Blackhaw, Rusty Blackhaw, Withe Rod--Viburnum Species--Adoxaceae

Blueberry, Whortleberry, Farkleberry--Vaccinium Species--Ericaceae

Brasil--Condalia hookeri--Rhamnaceae

Cherry, Black Cherry, Chokecherry--Prunus Species--Rosaceae

Coma, Gum Bumelia--Sideroxylon lanuginosum--Sapotaceae

Currant--Ribes Species--Grossulariaceae

Elderberry--Sambucus nigra subsp. canadensis--Adoxaceae

Grape--Vitis Species--Vitaceae

Mulberry--Morus Species--Moraceae


California Fan Palm--Washingtonia filifera

Sabal Palm, Texas Palmetto--Sabal mexicana

Persimmon, Texas Persimmon--Diospyros texana--Ebenaceae

Prickly Pear Cactus--Opuntia Species--Cactaceae

Serviceberry--Amelanchier Species--Rosaceae

Brown Fruit: Edible

Pawpaw--Asimina triloba--Annonaceae

Green Fruit: Edible

Crab Apple--Malus Species--Rosaceae

Red, Orange, or Yellow Fruit: Edible

Agarita, Barberry--Mahonia Species--Berberidaceae

Anacua--Ehretia anacua--Boraginaceae

Buffaloberry--Shepherdia argentea--Elaeagnaceae

Chile Pequín--Capsicum annuum--Solanaceae

Desert Yaupon--Schaefferia cuneifolia--Celastraceae

Hackberry--Celtis Species--Cannabaceae

Hawthorn--Crataegus Species--Rosaceae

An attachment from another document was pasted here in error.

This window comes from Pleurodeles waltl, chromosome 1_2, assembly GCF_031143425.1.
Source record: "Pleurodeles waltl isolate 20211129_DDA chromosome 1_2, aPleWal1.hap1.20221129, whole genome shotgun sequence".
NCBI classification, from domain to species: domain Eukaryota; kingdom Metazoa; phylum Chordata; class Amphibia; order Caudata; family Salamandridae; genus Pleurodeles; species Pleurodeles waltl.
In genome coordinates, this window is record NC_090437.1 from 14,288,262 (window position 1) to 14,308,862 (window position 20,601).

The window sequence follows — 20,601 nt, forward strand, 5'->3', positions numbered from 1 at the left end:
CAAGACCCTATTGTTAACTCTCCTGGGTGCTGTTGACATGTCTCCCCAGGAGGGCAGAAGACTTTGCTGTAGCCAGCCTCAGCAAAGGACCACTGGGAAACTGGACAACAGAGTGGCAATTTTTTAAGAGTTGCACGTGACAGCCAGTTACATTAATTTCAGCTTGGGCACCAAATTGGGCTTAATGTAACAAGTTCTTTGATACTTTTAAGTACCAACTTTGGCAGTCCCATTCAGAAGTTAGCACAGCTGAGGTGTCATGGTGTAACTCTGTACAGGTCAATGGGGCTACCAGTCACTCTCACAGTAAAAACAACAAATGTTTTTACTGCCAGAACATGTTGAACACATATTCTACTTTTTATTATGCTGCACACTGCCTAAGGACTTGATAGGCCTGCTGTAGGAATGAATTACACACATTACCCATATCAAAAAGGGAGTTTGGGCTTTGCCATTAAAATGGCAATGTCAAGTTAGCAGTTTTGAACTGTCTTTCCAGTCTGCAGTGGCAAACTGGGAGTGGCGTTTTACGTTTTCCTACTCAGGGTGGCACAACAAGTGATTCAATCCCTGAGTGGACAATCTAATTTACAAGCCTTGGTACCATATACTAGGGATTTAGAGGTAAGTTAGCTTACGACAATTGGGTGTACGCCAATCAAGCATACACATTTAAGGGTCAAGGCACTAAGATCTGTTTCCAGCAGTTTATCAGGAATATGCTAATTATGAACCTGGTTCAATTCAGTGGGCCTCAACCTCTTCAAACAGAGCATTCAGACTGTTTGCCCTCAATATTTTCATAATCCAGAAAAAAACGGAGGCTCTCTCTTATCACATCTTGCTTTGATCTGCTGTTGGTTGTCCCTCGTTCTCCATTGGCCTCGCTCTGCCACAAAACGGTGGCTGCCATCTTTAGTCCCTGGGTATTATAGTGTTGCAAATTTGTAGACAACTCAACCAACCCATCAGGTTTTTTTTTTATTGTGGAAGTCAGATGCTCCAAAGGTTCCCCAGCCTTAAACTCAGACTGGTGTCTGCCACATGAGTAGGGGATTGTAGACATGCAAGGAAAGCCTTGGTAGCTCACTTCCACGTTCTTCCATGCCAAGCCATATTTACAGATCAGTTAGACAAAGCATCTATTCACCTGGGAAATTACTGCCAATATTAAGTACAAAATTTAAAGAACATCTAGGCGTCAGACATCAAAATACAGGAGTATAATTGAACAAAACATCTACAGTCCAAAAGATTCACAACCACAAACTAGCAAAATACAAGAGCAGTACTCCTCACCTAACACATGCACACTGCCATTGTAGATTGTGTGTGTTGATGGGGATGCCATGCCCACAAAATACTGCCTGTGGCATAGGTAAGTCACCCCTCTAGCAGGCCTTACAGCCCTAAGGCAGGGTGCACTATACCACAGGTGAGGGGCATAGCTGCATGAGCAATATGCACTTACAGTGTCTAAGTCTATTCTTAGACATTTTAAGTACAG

Jujube--Ziziphus jujuba--Rhamnaceae

Madrone--Arbutus xalapensis--Ericaceae

Mayapple--Podophyllum peltatum--Berberidaceae

Passionflower--Passiflora incarnata--Passifloraceae

Persimmon--Diospyros virginiana--Ebenaceae

Plum--Prunus Species--Rosaceae

Pyracantha--Pyracantha coccinea--Rosaceae

Rose--Rosa Species--Rosaceae

Strawberry--Fragaria Species--Rosaceae

Sumac--Rhus Species--Anacardiaceae

Tomatillo--Physalis Species--Solanaceae

Turk's Cap--Malvaviscus arboreus var. drummondii--Malvaceae

Wolfberry, Desert-thorn, Matrimony Vine--Lycium Species--Solanaceae

White Fruit: Edible

White Mulberry--Morus alba--Moraceae

5. Poisonous and Harmful Plants

First Aid for Toxic Plant Ingestion

Plant Poisoning: Dispelling Some Myths about Poisonous Plants

Who Is Affected by Plant Poisonings?

Livestock Poisoning

The Toxins in Plants

Toxic Wild Plants by Family

Amaryllidaceae, Iridaceae, Liliaceae--Amaryllis, Iris, and Lily Families

Apiaceae--Carrot Family

Poison Hemlock--Conium maculatum

Water Hemlock--Cicuta maculata

Apocynaceae--Dogbane Family

Dogbane, Indian Hemp--Apocynum Species

Milkweed--Asclepias Species

Araceae--Arum Family

Asteraceae--Composite Family, Sunflower Family

Fabaceae--Legume Family

Black Locust--Robinia pseudoacadia